It seems like he is on the right track as far as what the problem is (getting quick, horizontal ball movement), but has not clicked with the "solution" yet.

His 2006 delivery seems like it would be less stressful on the left oblique (horizontal shoulders may stretch is less), but if he really is 100% healty, he should be able to get back to "normal". Perhaps better than normal if he can continue strengthening that area now that he knows it is a potential problem.

But maybe it's not something he can correct. Maybe, as he aged (or had injuries) he lost the ability to deliver the ball as he used to. I find it hard to believe that a pitcher as successful as Hudson was could simply "lose" his mechanics for no reason. If he did, it obviously is no simple thing to get them back because his struggles started (although not as extreme) before 2006.

Hudson's recent attempt(2006) to create a more horizontal shoulder angle causes him to hold his glove lower throughout his delivery(very evident).His 2002 delivery clearly shows his glove much higher along with a sharper shoulder angle.The higher position of the glove allows Hudson to tuck his glove from a high level to a lower level when pulling his glove under his left armpit.This creates an over the top response due to the re-direction of energy(from high to low).His 2006 delivery niether elevates nor lowers the height of the glove.This creates a constant energy from right to left with no glove pull down to redirect the motion.As a result there is nothing stopping him from drifting off balance to the left.

At the high point of Hudson's 2002 windup his right elow is directly above his right hip.The last set of pictures clearly show this. This is an alignment that can only be achieved by having a closed off upper body. The high point of Hudson's 2006 windup shows that his right elbow is extended more toward his left knee.This is because his shoulders are starting from a more open position. He is simply not closing off as much as he used to,causing him to open up too soon. Also,the higher leg lift in his 2006 windup may have increased his leg speed when opening up. A pitcher who flies open too quickly will lose control and balance and end up "reaching" forward with his front foot.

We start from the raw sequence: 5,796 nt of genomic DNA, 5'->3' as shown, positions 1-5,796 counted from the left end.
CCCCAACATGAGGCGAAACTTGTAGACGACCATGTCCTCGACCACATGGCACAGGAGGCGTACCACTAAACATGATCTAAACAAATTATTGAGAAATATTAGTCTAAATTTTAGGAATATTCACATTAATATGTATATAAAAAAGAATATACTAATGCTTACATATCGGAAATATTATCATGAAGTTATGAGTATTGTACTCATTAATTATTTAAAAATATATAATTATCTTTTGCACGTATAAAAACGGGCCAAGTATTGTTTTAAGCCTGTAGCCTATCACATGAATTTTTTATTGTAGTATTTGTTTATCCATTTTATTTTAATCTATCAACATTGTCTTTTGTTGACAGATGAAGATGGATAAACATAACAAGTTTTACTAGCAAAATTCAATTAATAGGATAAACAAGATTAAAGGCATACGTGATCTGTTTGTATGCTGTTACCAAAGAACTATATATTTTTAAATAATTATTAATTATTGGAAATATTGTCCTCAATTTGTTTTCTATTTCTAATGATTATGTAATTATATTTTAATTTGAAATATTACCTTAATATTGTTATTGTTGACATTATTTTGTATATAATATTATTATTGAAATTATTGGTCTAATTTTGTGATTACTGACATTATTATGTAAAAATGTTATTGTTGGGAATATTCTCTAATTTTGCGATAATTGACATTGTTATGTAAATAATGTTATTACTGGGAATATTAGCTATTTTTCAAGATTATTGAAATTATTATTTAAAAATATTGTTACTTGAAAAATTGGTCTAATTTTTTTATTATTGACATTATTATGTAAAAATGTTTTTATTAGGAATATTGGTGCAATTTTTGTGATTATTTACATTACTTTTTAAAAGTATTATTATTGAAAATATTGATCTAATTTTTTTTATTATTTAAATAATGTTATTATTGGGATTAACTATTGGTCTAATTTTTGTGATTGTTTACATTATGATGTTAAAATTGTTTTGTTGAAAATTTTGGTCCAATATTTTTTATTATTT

I dug up a shot from 2005:

Does Hudson look heavier and perhaps more muscular in the 2002 shot or is this my imagination or some artifact of the camera shots?
I seem to remember some comments in July-August about Hudson tending to get dehydrated while pitching. Also, I thought I had seen comments that Hudson had concluded his winter workouts had become too extreme and that his already low body fat had gotten too low. He also said he needed to cut back on the winter regime but I can't remember now whether this implied that he had cut back in the prior winter or whether he was going to cut back this coming winter.

In 2006, he ends up left of the line shown in 2002 because he is 'posting' his landing heel and stopping his momentum forward. His heel post stops his forward motion and he spins around his body rather than continuing forward. He's probably suffering from knee or hip problems precluding him from getting out in front at release.

1. The two clips are from different camera angles. Therefore it is difficult if not impossible to extract any meaningful data based on attempting to compare angles/verticality.

2. Static balance is just that static i.e. doesn't move. Dynamic balance is another way of saying controlling one's movement. This is not a balance problem is a movement problem. Whether the problem is due to an injury i.e. has altered a movement pattern or simply modifications that have occurred over time I doubt if one will ever know.

3. The goal of any ballistic activity where transfer of momentum is from body to an object such as a baseball is to transfers must momentum from the body to the object is possible. In 2002 Hudson appeared to have more efficient transfer i.e. was more efficient transferring all of the bodies momentum into the ball. Whereas in 2006 it appears that residual momentum after release must be channeled somewhere i.e. appears to lose "balance" toward first base. which in reality is is simply a matter of redirecting residual momentum.

4. Possibly this is a result of the Hudson attempting to be more aggressive in using his body to throw the ball i.e. make up for something else. this is quite common and use results in a more linear component (pushing off the rubber) of momentum toward home plate which in most cases compromises/inhibits rotation resulting in inefficient slashed unused momenta.

5. Barring any nagging/ongoing injury, it is as Hudson says "tweaking" the movement pattern. the real question is does he know what to tweak??

6. This commentary and five dollars might buy you a cup of coffee at Starbucks. ;-)